The overall response rate and complete response (CR) rates after first-line therapy were 90.7% and 26.7% for 86 patients receiving R-CHOP and 90.8% and 36.8% for 87 patients treated with B-R. Three patients (3.5%) receiving R-CHOP and 6 patients (6.9%) receiving B-R had progressive disease. No differences with regard to sex, age, Ann Arbor stage, bulky disease, B-symptoms, BM involvement, elevated LDH serum level, FLIPI score, and treatment response were found between Bcl-2/IgH-negative and Bcl-2/IgH-positive patient groups.

Analysis of the effect of the pretreatment Bcl-2/IgH status on median PFS from first randomization showed no significant difference between positive and negative patients (positive vs negative, 53.4 vs 31.6 months; HR, 0.70; 95% CI, 0.43-1.12; P = .14; Figure 2A).

Figure 2

Pretreatment Bcl-2/IgH status and level. (A) Kaplan-Meier plots of PFS according to the pretreatment Bcl-2/IgH status: Bcl-2/IgH positive vs Bcl-2/IgH negative. (B) Kaplan-Meier plots of PFS according to the pretreatment Bcl-2/IgH level: negative vs below median vs above median (Bcl-2/IgH level of negative vs <0.0699 vs >0.0699) and high vs intermediate vs low (Bcl-2/IgH level of >1 vs 0.1-1 vs <0.1). (C) Pretreatment Bcl-2/IgH level and FLIPI risk groups: low risk (score 0-1), intermediate risk (score 2), and high risk (score >3-5). Horizontal bars indicate the median Bcl-2/IgH level. Diamonds correspond to individual sample values. (D) Kaplan-Meier plots of PFS for FLIPI risk groups low, intermediate, and high. PFS for intermediate- and high-risk patients was further calculated according to the pretreatment Bcl-2/IgH levels.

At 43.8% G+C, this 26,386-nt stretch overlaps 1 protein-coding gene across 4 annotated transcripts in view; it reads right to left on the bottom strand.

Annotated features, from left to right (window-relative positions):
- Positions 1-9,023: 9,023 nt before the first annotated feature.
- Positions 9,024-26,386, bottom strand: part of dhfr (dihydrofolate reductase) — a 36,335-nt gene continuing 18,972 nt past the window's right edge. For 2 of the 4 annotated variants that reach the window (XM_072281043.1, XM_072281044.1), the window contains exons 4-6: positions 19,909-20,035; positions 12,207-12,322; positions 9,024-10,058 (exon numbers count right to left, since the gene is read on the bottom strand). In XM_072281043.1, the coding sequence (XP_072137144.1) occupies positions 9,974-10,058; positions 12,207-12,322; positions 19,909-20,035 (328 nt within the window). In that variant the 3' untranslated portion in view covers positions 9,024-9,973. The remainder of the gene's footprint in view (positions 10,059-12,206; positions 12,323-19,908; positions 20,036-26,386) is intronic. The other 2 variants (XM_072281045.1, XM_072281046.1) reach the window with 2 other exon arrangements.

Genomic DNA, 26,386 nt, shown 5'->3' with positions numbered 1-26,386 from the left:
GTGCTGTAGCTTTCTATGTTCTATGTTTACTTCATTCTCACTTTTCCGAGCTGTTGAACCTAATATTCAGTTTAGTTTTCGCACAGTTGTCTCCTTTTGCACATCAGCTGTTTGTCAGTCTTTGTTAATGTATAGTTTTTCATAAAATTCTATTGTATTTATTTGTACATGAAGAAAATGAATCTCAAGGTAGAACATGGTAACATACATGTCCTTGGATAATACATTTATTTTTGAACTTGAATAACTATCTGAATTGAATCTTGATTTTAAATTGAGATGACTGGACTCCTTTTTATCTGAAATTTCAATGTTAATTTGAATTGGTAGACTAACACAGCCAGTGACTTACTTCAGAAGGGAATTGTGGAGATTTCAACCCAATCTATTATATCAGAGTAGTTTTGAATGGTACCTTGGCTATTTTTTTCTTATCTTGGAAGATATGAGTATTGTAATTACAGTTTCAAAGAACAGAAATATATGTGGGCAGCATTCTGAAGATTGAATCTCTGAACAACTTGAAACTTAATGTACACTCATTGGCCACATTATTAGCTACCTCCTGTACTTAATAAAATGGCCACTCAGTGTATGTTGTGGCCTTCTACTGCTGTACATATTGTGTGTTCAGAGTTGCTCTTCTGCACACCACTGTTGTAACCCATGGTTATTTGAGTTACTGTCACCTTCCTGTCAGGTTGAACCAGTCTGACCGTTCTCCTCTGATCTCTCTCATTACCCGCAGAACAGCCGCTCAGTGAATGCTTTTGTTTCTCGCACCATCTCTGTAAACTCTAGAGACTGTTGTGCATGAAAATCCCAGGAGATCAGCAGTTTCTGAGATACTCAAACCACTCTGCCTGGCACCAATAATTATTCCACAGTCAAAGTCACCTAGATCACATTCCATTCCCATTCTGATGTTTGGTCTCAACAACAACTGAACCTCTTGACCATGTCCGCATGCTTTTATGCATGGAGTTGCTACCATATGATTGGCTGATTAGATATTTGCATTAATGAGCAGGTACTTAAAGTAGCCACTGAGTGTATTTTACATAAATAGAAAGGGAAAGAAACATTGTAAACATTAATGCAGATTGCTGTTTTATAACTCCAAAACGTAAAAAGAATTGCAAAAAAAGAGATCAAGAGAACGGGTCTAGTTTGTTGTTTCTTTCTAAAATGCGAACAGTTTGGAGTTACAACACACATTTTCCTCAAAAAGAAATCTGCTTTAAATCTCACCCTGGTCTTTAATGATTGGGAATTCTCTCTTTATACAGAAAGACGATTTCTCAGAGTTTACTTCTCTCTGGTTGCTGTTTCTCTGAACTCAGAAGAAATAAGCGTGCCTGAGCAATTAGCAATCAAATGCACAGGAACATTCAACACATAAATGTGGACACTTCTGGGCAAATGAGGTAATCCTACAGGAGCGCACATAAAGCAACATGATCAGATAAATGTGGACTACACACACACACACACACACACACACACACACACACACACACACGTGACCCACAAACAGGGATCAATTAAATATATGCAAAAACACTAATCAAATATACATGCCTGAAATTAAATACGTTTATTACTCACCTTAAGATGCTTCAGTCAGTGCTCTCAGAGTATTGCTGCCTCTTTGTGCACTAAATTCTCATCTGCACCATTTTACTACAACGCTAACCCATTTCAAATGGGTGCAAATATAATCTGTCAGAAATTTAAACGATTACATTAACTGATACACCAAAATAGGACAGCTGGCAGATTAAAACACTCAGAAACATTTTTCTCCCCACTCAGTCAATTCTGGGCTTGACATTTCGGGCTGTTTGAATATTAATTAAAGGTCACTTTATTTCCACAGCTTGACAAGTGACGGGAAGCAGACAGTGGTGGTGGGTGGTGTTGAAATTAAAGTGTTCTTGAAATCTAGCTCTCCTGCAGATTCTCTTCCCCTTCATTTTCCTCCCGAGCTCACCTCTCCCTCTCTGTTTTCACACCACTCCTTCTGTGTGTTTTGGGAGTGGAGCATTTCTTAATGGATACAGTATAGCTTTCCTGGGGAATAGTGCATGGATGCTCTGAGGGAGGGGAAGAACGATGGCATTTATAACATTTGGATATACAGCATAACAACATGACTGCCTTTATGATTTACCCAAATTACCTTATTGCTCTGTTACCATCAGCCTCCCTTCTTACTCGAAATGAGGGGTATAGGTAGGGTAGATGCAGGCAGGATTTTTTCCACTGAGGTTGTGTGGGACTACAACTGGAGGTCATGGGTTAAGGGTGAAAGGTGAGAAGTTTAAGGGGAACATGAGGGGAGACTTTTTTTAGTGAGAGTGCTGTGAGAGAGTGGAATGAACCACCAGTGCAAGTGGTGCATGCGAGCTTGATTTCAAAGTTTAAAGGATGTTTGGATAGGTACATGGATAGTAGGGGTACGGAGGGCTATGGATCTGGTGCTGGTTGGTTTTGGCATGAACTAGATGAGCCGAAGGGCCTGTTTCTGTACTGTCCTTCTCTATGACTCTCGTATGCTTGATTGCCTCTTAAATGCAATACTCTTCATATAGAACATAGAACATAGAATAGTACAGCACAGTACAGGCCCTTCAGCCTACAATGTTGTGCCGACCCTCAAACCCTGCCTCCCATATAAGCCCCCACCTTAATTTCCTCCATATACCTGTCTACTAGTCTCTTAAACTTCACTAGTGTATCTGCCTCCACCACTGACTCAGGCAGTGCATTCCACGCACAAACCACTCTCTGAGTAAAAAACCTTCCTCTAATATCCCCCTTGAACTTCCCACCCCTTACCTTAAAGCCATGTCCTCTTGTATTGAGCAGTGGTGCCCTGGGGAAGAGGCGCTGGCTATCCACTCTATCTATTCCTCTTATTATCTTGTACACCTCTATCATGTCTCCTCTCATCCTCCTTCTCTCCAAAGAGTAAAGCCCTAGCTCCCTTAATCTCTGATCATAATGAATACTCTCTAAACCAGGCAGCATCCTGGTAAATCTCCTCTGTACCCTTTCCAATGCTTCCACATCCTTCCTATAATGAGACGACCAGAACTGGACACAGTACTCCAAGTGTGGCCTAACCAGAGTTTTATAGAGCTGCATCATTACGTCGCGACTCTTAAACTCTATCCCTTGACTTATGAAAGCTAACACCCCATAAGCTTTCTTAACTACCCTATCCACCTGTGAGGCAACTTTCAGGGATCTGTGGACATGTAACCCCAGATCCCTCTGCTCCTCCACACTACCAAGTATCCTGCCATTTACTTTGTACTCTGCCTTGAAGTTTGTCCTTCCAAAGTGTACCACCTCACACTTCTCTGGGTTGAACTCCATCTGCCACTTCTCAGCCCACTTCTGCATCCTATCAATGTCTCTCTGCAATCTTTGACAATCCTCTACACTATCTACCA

Figure 2

Pretreatment Bcl-2/IgH status and level. (A) Kaplan-Meier plots of PFS according to the pretreatment Bcl-2/IgH status: Bcl-2/IgH positive vs Bcl-2/IgH negative. (B) Kaplan-Meier plots of PFS according to the pretreatment Bcl-2/IgH level: negative vs below median vs above median (Bcl-2/IgH level of negative vs <0.0699 vs >0.0699) and high vs intermediate vs low (Bcl-2/IgH level of >1 vs 0.1-1 vs <0.1). (C) Pretreatment Bcl-2/IgH level and FLIPI risk groups: low risk (score 0-1), intermediate risk (score 2), and high risk (score >3-5). Horizontal bars indicate the median Bcl-2/IgH level. Diamonds correspond to individual sample values. (D) Kaplan-Meier plots of PFS for FLIPI risk groups low, intermediate, and high. PFS for intermediate- and high-risk patients was further calculated according to the pretreatment Bcl-2/IgH levels.

Pretreatment: relevance of Bcl-2/IgH levels